ROSCOE VILLAGE — With a vote of seven "nays" and an abstention from Principal Ken Fitzner, Audubon's Local School Council voted Wednesday not to approve the school's 2013-14 budget as presented by Chicago Public Schools, even after the district added $100,000 to the elementary's bottom line.
"To me, that $100,000 is 'be quiet' money," said Lourdes Valenzuela, LSC faculty representative.
"Once you say it's OK, they keep giving less and less," said Alex Pramenko, Audubon LSC chair.
"I just think it's the right thing to do," he said of the vote.
In mid-June, the Audubon LSC approved a budget that was $400,000 less than that for the 2012-13 school year, a gap the group largely closed by accepting a proposed disbursement of $253,000 from Friends of Audubon, the school's non-profit fundraising arm.
Even with the one-time payout from Friends of Audubon, which would have covered the salaries of an art and a music teacher, members of the LSC said the school would be running on fumes, forced to eliminate a number of after-school, arts and math programs.
"Everything else that's nice and makes us a Blue Ribbon school is cut," said Jill Bass, LSC parent rep.
On July 2, the LSC convened again, this time to rescind their initial approval. CPS responded by handing the school an extra $100,000 — one of 135 schools to have between $35,000 and $100,000 added to their budgets — and the council met Wednesday night to discuss the budget for a third time.
"I don't want to play a game of chicken to see who moves first," said Valenzuela. But at the same time, she said, CPS is "trying to see how far they can push us. They're offering no solutions — they're putting it all on the back of the principal, the parents and the teachers."
Fitzner said he was told that Audubon received the $100,000 because its per-pupil allotment had been slashed so dramatically from the previous year. Serving as a pilot site for the per-pupil funding system in 2012 — now the norm for CPS schools — Audubon was given $5,600 per student that year. That figure dropped in 2013 to $4,429 per student in grades K-3 and $4,140 per student in grades 4-8.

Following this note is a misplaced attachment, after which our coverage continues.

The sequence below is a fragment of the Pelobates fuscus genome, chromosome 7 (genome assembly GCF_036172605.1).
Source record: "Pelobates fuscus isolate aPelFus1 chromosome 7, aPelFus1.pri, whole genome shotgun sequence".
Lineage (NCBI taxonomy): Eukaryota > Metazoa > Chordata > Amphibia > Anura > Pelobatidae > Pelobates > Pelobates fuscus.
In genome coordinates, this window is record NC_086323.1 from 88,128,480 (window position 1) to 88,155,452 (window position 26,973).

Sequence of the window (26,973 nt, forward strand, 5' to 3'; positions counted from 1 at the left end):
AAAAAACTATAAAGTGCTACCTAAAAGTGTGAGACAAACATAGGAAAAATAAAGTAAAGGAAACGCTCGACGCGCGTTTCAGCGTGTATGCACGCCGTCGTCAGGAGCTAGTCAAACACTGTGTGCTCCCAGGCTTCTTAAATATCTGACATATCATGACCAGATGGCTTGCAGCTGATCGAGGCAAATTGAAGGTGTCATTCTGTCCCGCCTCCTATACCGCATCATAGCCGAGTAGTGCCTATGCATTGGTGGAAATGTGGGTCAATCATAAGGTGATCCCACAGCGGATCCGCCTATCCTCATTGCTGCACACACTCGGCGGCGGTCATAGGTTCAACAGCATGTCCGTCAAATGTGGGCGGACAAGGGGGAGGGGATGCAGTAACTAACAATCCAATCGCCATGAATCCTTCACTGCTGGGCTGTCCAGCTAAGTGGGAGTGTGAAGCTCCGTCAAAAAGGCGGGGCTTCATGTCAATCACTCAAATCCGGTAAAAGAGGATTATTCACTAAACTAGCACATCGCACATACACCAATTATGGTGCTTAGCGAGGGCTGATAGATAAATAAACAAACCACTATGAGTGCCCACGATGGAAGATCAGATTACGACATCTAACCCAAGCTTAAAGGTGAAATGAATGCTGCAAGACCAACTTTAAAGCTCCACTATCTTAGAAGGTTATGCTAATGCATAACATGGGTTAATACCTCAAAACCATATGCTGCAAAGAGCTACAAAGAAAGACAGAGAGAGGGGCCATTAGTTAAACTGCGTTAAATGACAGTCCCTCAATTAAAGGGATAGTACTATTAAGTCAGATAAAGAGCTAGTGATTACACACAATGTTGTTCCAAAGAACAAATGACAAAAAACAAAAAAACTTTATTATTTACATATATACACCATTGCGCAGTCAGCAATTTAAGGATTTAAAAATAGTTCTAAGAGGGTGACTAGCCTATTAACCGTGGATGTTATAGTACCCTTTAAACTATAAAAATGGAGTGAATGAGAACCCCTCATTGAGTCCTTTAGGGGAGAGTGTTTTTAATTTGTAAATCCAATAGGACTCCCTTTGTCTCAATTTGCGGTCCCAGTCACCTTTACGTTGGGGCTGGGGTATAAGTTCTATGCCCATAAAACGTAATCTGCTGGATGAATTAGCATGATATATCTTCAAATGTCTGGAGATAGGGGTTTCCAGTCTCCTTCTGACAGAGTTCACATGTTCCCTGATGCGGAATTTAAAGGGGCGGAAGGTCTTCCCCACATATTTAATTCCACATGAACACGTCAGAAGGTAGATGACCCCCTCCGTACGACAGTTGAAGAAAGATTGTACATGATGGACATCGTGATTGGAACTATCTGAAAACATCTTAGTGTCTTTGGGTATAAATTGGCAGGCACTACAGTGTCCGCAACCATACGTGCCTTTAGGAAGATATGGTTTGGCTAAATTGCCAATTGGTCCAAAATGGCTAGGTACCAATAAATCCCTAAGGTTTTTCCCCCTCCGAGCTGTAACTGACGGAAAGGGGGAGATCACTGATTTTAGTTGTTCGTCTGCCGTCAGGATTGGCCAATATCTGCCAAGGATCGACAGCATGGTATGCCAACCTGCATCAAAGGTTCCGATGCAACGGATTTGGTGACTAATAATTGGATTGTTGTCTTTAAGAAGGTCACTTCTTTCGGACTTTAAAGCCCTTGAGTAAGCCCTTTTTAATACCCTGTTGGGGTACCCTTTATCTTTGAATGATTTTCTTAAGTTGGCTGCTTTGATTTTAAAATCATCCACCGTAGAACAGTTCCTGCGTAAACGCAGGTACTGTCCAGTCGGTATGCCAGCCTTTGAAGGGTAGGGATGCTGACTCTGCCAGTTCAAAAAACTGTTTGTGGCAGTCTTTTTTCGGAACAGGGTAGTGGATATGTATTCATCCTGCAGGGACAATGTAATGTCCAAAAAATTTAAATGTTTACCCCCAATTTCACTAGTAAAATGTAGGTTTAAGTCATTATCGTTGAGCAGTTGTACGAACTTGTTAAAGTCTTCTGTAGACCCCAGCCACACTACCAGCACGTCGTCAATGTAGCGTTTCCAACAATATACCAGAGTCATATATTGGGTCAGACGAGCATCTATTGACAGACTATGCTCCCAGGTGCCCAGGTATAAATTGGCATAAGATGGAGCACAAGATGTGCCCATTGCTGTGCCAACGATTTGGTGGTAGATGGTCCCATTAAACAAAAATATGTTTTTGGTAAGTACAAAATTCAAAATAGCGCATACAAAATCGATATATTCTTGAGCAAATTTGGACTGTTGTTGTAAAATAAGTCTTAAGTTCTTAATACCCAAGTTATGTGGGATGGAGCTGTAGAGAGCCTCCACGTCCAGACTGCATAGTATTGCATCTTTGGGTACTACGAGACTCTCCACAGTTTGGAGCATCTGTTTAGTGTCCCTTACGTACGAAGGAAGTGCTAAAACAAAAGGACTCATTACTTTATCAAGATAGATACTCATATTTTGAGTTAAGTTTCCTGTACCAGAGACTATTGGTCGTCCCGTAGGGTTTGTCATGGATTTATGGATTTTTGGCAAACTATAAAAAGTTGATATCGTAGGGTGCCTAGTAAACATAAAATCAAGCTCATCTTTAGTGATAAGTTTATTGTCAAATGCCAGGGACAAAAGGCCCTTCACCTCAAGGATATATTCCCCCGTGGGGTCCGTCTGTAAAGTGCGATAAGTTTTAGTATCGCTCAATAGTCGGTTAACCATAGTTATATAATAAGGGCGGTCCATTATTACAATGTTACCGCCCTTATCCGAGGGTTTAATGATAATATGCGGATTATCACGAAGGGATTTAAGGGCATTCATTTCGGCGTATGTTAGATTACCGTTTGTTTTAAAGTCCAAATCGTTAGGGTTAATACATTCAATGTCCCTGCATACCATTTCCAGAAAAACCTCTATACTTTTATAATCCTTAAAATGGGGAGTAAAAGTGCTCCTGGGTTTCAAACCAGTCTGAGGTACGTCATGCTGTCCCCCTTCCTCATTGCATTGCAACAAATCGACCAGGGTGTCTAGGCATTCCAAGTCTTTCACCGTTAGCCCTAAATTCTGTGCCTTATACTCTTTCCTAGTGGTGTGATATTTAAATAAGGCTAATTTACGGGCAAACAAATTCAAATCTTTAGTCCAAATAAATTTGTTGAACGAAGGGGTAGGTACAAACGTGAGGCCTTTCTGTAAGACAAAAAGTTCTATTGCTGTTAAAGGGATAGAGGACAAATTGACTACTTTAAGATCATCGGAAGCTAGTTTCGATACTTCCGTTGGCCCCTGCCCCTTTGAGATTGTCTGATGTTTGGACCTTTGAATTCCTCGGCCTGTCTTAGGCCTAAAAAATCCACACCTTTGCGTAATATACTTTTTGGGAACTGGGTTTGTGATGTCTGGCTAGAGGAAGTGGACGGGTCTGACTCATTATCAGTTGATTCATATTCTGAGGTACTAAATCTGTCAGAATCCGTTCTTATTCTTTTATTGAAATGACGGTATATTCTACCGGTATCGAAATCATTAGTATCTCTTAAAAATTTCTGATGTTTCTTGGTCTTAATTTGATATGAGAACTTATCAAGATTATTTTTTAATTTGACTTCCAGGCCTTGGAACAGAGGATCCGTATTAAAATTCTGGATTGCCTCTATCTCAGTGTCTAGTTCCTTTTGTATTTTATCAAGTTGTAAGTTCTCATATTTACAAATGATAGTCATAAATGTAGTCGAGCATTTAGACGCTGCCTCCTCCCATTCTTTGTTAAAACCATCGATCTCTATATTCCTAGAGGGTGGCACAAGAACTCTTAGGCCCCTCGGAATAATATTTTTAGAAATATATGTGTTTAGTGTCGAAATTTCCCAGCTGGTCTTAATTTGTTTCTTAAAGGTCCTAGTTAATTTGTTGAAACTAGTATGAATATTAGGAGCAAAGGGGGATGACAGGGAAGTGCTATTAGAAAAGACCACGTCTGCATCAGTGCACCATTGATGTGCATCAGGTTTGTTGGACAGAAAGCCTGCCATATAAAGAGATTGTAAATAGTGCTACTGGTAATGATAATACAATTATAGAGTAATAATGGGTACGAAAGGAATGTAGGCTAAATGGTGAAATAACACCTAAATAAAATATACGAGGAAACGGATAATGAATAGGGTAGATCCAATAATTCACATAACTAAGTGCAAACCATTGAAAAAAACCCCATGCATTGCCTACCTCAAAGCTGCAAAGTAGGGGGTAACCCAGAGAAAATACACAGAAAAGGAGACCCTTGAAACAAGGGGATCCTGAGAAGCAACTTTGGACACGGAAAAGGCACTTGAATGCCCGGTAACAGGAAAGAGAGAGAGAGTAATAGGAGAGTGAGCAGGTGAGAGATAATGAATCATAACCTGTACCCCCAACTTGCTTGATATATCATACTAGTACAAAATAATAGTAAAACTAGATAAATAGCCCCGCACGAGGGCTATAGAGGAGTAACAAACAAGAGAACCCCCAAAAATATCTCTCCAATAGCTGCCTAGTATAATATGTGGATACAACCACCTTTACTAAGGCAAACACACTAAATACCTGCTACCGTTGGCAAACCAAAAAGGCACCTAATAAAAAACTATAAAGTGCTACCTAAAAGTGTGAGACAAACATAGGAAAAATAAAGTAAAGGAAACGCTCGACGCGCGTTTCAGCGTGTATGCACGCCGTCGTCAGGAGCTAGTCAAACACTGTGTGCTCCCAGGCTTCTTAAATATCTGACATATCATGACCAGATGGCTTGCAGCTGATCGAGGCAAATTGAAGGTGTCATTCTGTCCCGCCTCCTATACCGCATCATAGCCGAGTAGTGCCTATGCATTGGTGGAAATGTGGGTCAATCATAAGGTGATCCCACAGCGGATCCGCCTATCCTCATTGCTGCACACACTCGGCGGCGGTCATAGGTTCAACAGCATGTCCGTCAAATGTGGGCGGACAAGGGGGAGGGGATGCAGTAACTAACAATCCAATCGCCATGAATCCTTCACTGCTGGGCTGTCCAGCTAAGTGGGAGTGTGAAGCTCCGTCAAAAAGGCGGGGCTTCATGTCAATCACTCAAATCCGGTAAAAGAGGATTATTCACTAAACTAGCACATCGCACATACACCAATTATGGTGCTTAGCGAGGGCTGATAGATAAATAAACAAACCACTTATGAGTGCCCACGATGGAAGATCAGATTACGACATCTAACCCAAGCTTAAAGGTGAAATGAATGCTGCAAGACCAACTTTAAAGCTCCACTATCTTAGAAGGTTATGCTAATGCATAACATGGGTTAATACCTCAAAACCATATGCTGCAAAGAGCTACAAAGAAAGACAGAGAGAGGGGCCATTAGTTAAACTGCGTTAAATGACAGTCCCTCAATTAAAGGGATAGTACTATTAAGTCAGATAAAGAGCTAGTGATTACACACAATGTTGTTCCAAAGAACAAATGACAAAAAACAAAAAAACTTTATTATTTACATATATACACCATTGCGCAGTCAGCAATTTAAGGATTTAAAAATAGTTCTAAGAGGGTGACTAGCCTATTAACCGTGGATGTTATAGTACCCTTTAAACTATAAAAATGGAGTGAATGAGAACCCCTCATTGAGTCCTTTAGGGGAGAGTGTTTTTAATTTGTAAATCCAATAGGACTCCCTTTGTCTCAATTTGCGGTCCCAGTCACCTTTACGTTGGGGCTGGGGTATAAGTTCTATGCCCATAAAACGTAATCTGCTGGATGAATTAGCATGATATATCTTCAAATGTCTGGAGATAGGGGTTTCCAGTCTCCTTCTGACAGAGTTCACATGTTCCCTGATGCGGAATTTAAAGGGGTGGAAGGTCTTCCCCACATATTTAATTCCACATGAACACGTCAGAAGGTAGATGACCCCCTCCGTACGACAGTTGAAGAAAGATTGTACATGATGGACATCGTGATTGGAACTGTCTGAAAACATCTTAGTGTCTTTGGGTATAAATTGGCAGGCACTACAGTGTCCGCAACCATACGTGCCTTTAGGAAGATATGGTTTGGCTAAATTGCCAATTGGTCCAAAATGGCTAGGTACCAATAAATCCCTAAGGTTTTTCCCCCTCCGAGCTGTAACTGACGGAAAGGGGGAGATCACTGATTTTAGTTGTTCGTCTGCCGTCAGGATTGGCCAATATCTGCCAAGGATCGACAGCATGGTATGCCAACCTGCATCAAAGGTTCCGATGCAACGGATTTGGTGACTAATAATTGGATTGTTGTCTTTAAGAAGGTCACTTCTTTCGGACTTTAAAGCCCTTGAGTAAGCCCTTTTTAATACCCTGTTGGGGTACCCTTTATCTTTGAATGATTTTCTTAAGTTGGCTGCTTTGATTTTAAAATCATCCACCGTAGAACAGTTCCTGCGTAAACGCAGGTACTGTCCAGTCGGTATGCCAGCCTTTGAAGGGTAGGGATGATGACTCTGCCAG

"Somehow they felt that warranted the extra money," said Fitzner, who was told the district had "emptied the reserves" in supplementing the budgets of the 135 schools.
"I don't think we'll see more from CPS — that's just my gut," said the principal. "But I didn't think we'd see $100,000."
Fitzner made a case for accepting the windfall — allowing him to afford an art teacher and perhaps a clerk — as well as the proposed 2013 budget, with the potential for requesting money from Friends of Audubon to pay for the school's music teacher.
"It's not productive to start a second year in chaos," he said, referring to last September's teachers strike. "What I would love to do is open the school with positions whole."
Though tempted to put a band-aid on Audubon's 2013 finances, LSC members also recognized an opportunity to make a broader statement.
"Where do we fit in this larger advocacy movement?" question Alicia Haller, community representative.
Parent coalition Raise Your Hand is pushing for the mayor to release a surplus of Tax Increment Financing dollars. The Common Sense Coalition of LSCs for Fair Funding aims to ensure that all CPS schools receive funding that meets the needs of their students.
"We need a short-term and a long-term strategy," said Haller.
Accepting the 2013 budget, one that funded the school at the "bare minimum," was not a "fair trade" for the $100,000, she said.
Maria Griffith, parent rep, objected to the reliance on Friends of Audubon to provide basic education services.
"CPS should maintain," said Griffith. The Friends of Audubon's "role is to enhance" the school's offerings with "perks and extras," not essentials, she said.
"It seems irresponsible to pass a budget ... that's not maintaining what we've worked really hard to get to," she concluded.
In the end, Pramenko put a motion on the table to approve the 2013-14 budget. The nay votes were unanimous, save for Fitzner's abstention.
"We're not trying to make your life miserable," Bass said to the principal. "We want the best for our kids and know you do too."